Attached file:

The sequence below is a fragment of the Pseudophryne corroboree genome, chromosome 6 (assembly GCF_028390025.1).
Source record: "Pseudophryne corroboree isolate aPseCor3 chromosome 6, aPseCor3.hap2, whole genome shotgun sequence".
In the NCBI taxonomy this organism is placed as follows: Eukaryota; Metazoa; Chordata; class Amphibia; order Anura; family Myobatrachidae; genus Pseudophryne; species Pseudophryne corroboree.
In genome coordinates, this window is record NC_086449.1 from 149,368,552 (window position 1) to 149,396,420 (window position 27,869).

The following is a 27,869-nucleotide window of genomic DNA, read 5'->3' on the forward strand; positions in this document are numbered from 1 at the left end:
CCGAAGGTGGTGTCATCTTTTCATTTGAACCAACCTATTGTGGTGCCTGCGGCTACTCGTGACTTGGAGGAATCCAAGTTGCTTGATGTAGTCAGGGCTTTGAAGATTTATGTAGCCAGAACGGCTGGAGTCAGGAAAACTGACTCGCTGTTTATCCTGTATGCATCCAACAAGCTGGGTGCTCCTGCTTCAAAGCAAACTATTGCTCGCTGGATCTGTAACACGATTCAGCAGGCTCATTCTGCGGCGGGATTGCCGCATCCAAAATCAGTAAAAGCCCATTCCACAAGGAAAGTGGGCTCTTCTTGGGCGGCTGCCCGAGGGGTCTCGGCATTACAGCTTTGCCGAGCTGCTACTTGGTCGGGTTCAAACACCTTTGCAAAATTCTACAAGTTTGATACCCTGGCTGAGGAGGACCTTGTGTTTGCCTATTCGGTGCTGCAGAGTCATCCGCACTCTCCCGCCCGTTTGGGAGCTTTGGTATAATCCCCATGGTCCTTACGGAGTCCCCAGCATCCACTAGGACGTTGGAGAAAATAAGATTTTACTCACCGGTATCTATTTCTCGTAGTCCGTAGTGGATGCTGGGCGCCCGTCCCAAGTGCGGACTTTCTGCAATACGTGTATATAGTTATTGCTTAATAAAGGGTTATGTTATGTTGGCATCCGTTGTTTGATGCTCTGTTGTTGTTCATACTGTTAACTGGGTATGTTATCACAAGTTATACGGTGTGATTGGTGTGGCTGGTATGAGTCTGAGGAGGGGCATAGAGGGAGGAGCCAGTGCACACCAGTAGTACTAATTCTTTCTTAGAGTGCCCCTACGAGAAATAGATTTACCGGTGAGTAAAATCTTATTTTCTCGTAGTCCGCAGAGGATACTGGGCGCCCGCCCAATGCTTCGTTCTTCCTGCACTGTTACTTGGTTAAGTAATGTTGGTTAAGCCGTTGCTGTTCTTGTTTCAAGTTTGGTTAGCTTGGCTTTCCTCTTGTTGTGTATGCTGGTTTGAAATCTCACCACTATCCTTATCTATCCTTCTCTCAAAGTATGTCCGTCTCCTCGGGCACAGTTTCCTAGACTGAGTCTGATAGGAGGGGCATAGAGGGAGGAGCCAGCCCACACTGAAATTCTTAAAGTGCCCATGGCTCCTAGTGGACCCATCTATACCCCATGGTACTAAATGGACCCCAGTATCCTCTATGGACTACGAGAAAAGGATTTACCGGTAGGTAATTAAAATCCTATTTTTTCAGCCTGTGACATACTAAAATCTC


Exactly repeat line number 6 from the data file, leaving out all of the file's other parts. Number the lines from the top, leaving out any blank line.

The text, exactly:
CCGAAGGTGGTGTCATCTTTTCATTTGAACCAACCTATTGTGGTGCCTGCGGCTACTCGTGACTTGGAGGAATCCAAGTTGCTTGATGTAGTCAGGGCTTTGAAGATTTATGTAGCCAGAACGGCTGGAGTCAGGAAAACTGACTCGCTGTTTATCCTGTATGCATCCAACAAGCTGGGTGCTCCTGCTTCAAAGCAAACTATTGCTCGCTGGATCTGTAACACGATTCAGCAGGCTCATTCTGCGGCGGGATTGCCGCATCCAAAATCAGTAAAAGCCCATTCCACAAGGAAAGTGGGCTCTTCTTGGGCGGCTGCCCGAGGGGTCTCGGCATTACAGCTTTGCCGAGCTGCTACTTGGTCGGGTTCAAACACCTTTGCAAAATTCTACAAGTTTGATACCCTGGCTGAGGAGGACCTTGTGTTTGCCTATTCGGTGCTGCAGAGTCATCCGCACTCTCCCGCCCGTTTGGGAGCTTTGGTATAATCCCCATGGTCCTTACGGAGTCCCCAGCATCCACTAGGACGTTGGAGAAAATAAGATTTTACTCACCGGTATCTATTTCTCGTAGTCCGTAGTGGATGCTGGGCGCCCGTCCCAAGTGCGGACTTTCTGCAATACGTGTATATAGTTATTGCTTAATAAAGGGTTATGTTATGTTGGCATCCGTTGTTTGATGCTCTGTTGTTGTTCATACTGTTAACTGGGTATGTTATCACAAGTTATACGGTGTGATTGGTGTGGCTGGTATGAGTCTGAGGAGGGGCATAGAGGGAGGAGCCAGTGCACACCAGTAGTACTAATTCTTTCTTAGAGTGCCCCTACGAGAAATAGATTTACCGGTGAGTAAAATCTTATTTTCTCGTAGTCCGCAGAGGATACTGGGCGCCCGCCCAATGCTTCGTTCTTCCTGCACTGTTACTTGGTTAAGTAATGTTGGTTAAGCCGTTGCTGTTCTTGTTTCAAGTTTGGTTAGCTTGGCTTTCCTCTTGTTGTGTATGCTGGTTTGAAATCTCACCACTATCCTTATCTATCCTTCTCTCAAAGTATGTCCGTCTCCTCGGGCACAGTTTCCTAGACTGAGTCTGATAGGAGGGGCATAGAGGGAGGAGCCAGCCCACACTGAAATTCTTAAAGTGCCCATGGCTCCTAGTGGACCCATCTATACCCCATGGTACTAAATGGACCCCAGTATCCTCTATGGACTACGAGAAAAGGATTTACCGGTAGGTAATTAAAATCCTATTTTTTCAGCCTGTGACATACTAAAATCTC